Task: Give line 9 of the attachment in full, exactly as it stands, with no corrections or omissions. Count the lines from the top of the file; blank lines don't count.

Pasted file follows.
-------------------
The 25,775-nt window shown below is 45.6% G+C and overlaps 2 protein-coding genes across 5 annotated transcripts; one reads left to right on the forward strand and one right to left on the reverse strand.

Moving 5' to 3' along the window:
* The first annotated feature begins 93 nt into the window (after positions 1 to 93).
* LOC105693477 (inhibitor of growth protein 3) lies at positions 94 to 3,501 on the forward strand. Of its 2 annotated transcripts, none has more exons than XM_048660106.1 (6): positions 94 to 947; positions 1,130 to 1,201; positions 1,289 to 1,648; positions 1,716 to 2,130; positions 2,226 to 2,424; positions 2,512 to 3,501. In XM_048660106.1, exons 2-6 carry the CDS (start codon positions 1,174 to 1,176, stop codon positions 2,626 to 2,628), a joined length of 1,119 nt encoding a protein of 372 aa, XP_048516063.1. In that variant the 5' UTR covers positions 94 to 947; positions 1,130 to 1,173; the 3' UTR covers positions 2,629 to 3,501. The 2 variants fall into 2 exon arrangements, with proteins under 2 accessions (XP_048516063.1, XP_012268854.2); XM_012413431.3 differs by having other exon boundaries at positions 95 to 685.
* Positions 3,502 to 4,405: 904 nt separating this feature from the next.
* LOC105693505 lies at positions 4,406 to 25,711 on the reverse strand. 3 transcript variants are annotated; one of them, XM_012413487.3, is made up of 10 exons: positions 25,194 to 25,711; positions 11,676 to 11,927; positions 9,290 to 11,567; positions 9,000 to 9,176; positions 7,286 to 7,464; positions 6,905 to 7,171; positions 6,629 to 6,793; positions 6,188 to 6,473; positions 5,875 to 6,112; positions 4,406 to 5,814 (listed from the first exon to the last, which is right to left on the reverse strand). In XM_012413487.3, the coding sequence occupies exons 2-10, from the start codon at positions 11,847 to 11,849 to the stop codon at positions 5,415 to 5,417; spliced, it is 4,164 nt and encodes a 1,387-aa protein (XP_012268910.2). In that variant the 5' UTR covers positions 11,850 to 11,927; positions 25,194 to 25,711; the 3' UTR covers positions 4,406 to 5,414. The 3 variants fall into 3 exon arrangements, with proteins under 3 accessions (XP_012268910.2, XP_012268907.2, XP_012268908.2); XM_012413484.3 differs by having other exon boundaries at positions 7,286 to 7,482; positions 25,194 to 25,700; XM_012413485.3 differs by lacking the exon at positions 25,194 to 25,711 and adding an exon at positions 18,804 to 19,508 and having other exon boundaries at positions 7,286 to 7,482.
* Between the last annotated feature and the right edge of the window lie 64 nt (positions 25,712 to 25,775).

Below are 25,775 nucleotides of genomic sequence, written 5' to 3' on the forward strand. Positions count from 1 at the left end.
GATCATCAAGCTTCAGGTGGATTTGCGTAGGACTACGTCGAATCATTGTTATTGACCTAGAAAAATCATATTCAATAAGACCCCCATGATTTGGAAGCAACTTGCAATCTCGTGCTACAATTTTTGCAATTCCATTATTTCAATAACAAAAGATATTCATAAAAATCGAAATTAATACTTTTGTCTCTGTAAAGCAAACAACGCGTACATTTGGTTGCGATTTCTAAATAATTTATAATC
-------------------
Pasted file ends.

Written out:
GATCATCAAGCTTCAGGTGGATTTGCGTAGGACTACGTCGAATCATTGTTATTGACCTAGAAAAATCATATTCAATAAGACCCCCATGATTTGGAAGCAACTTGCAATCTCGTGCTACAATTTTTGCAATTCCATTATTTCAATAACAAAAGATATTCATAAAAATCGAAATTAATACTTTTGTCTCTGTAAAGCAAACAACGCGTACATTTGGTTGCGATTTCTAAATAATTTATAATC